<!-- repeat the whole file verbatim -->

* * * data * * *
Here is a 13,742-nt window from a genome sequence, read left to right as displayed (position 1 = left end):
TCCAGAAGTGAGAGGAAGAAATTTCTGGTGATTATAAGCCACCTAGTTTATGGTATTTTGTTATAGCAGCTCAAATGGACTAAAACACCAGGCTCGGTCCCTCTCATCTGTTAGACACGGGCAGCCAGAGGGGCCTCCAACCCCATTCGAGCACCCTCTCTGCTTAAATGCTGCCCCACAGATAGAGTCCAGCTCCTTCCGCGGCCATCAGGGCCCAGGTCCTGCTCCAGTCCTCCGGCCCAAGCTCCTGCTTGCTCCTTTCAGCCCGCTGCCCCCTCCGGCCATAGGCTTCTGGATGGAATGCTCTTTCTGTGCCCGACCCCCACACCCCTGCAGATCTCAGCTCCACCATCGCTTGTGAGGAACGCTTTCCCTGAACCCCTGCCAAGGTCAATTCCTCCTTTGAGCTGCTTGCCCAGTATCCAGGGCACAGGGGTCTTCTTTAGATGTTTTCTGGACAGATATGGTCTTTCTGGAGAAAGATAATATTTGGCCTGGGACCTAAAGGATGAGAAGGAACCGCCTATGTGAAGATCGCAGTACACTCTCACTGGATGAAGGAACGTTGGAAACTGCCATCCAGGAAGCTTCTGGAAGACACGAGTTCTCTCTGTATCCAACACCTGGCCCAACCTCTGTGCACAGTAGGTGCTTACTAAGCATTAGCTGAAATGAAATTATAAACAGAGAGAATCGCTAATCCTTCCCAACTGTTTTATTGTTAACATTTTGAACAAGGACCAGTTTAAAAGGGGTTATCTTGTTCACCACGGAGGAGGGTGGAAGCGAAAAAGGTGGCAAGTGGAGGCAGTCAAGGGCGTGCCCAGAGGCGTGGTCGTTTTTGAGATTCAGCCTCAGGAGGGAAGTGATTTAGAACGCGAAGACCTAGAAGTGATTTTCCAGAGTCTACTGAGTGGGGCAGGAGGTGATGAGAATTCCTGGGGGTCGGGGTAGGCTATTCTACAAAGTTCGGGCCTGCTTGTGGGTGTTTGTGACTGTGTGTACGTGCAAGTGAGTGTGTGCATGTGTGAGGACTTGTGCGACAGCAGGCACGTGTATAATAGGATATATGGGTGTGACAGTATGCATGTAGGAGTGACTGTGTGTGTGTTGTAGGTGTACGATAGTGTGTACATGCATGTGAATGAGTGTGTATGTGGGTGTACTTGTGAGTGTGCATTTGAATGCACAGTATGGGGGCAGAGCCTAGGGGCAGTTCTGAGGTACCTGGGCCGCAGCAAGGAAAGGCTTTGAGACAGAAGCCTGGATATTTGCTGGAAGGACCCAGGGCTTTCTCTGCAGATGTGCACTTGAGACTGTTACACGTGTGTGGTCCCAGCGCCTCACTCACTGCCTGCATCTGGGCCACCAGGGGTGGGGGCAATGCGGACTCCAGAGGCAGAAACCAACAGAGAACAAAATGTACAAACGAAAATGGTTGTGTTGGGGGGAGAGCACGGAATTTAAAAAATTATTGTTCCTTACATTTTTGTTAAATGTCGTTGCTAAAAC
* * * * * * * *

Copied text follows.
Here is a 13,742-nt window from a genome sequence, read left to right as displayed (position 1 = left end):
TCCAGAAGTGAGAGGAAGAAATTTCTGGTGATTATAAGCCACCTAGTTTATGGTATTTTGTTATAGCAGCTCAAATGGACTAAAACACCAGGCTCGGTCCCTCTCATCTGTTAGACACGGGCAGCCAGAGGGGCCTCCAACCCCATTCGAGCACCCTCTCTGCTTAAATGCTGCCCCACAGATAGAGTCCAGCTCCTTCCGCGGCCATCAGGGCCCAGGTCCTGCTCCAGTCCTCCGGCCCAAGCTCCTGCTTGCTCCTTTCAGCCCGCTGCCCCCTCCGGCCATAGGCTTCTGGATGGAATGCTCTTTCTGTGCCCGACCCCCACACCCCTGCAGATCTCAGCTCCACCATCGCTTGTGAGGAACGCTTTCCCTGAACCCCTGCCAAGGTCAATTCCTCCTTTGAGCTGCTTGCCCAGTATCCAGGGCACAGGGGTCTTCTTTAGATGTTTTCTGGACAGATATGGTCTTTCTGGAGAAAGATAATATTTGGCCTGGGACCTAAAGGATGAGAAGGAACCGCCTATGTGAAGATCGCAGTACACTCTCACTGGATGAAGGAACGTTGGAAACTGCCATCCAGGAAGCTTCTGGAAGACACGAGTTCTCTCTGTATCCAACACCTGGCCCAACCTCTGTGCACAGTAGGTGCTTACTAAGCATTAGCTGAAATGAAATTATAAACAGAGAGAATCGCTAATCCTTCCCAACTGTTTTATTGTTAACATTTTGAACAAGGACCAGTTTAAAAGGGGTTATCTTGTTCACCACGGAGGAGGGTGGAAGCGAAAAAGGTGGCAAGTGGAGGCAGTCAAGGGCGTGCCCAGAGGCGTGGTCGTTTTTGAGATTCAGCCTCAGGAGGGAAGTGATTTAGAACGCGAAGACCTAGAAGTGATTTTCCAGAGTCTACTGAGTGGGGCAGGAGGTGATGAGAATTCCTGGGGGTCGGGGTAGGCTATTCTACAAAGTTCGGGCCTGCTTGTGGGTGTTTGTGACTGTGTGTACGTGCAAGTGAGTGTGTGCATGTGTGAGGACTTGTGCGACAGCAGGCACGTGTATAATAGGATATATGGGTGTGACAGTATGCATGTAGGAGTGACTGTGTGTGTGTTGTAGGTGTACGATAGTGTGTACATGCATGTGAATGAGTGTGTATGTGGGTGTACTTGTGAGTGTGCATTTGAATGCACAGTATGGGGGCAGAGCCTAGGGGCAGTTCTGAGGTACCTGGGCCGCAGCAAGGAAAGGCTTTGAGACAGAAGCCTGGATATTTGCTGGAAGGACCCAGGGCTTTCTCTGCAGATGTGCACTTGAGACTGTTACACGTGTGTGGTCCCAGCGCCTCACTCACTGCCTGCATCTGGGCCACCAGGGGTGGGGGCAATGCGGACTCCAGAGGCAGAAACCAACAGAGAACAAAATGTACAAACGAAAATGGTTGTGTTGGGGGGAGAGCACGGAATTTAAAAAATTATTGTTCCTTACATTTTTGTTAAATGTCGTTGCTAAAAC